URL of this page: //medlineplus.gov/ency/article/000801.htm

Isolated sleep paralysis

Isolated sleep paralysis is a type of paralysis that occurs when a person just goes to sleep or upon waking from sleep.  It is not associated with another sleep disorder.

Symptoms

Episodes of isolated sleep paralysis last from a few seconds to 1 or 2 minutes. During these episodes the person is unable to move or speak. Breathing is not affected. These spells end on their own or when the person is touched or moved. In rare cases, the person may have dream-like sensations or hallucinations, which may be scary to them.

Exams and Tests

Sleep paralysis can be a symptom of narcolepsy. But if you do not have other symptoms of narcolepsy, there is usually no need to have sleep studies done.

Treatment

In most cases, isolated sleep paralysis occurs so rarely that treatment is not needed. If the cause is known, for example due to lack of sleep, correcting the cause, such as getting enough sleep, often resolves the condition.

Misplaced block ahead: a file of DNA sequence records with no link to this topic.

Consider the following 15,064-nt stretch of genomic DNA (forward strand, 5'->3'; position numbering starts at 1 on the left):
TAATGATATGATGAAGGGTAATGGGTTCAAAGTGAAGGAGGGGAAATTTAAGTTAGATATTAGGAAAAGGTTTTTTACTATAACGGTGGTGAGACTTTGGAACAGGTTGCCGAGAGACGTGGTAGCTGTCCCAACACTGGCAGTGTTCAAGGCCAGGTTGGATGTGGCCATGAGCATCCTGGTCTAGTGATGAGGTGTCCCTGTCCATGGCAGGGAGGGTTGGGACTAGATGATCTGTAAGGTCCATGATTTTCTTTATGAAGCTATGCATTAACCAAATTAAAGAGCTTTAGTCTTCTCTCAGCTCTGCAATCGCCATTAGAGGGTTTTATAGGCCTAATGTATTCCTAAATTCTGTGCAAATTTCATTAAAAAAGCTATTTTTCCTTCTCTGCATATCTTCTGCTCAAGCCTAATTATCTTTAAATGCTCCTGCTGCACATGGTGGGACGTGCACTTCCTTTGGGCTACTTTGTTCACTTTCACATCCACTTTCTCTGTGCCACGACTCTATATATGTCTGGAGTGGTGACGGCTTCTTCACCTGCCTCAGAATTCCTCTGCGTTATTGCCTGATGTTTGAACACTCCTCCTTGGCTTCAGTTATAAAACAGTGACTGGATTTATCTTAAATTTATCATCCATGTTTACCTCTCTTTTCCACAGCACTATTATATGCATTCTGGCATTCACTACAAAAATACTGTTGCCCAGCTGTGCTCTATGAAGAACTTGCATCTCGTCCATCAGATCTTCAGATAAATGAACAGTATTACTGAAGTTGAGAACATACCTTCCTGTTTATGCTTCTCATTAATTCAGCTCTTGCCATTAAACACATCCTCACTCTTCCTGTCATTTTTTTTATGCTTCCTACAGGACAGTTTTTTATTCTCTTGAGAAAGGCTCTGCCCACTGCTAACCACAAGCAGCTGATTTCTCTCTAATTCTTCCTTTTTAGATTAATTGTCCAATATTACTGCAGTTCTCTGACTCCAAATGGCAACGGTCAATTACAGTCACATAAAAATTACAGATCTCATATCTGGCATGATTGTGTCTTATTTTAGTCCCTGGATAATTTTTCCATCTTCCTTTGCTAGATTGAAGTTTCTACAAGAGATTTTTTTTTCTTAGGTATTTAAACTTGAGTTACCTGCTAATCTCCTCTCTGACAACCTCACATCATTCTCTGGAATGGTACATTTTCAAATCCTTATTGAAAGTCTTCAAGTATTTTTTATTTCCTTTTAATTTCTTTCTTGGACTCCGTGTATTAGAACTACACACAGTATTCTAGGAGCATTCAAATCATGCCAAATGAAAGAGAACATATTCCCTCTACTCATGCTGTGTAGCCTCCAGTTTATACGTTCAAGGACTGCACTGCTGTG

In persons with mental health conditions, medicine and behavioral therapy (talk therapy) to help treat the mental condition may resolve sleep paralysis.

Alternative Names

Sleep paralysis - isolated; Parasomnia - isolated sleep paralysis

References

Schenck CH, Mahowald MW. REM sleep parasomnias in adults. In: Barkoukis TJ, Matheson JK, Ferber R, Doghramji K, eds. Therapy in Sleep Medicine. Philadelphia, PA: Elsevier Saunders; 2012:chap 43.

Update Date 4/13/2015

Related MedlinePlus Health Topics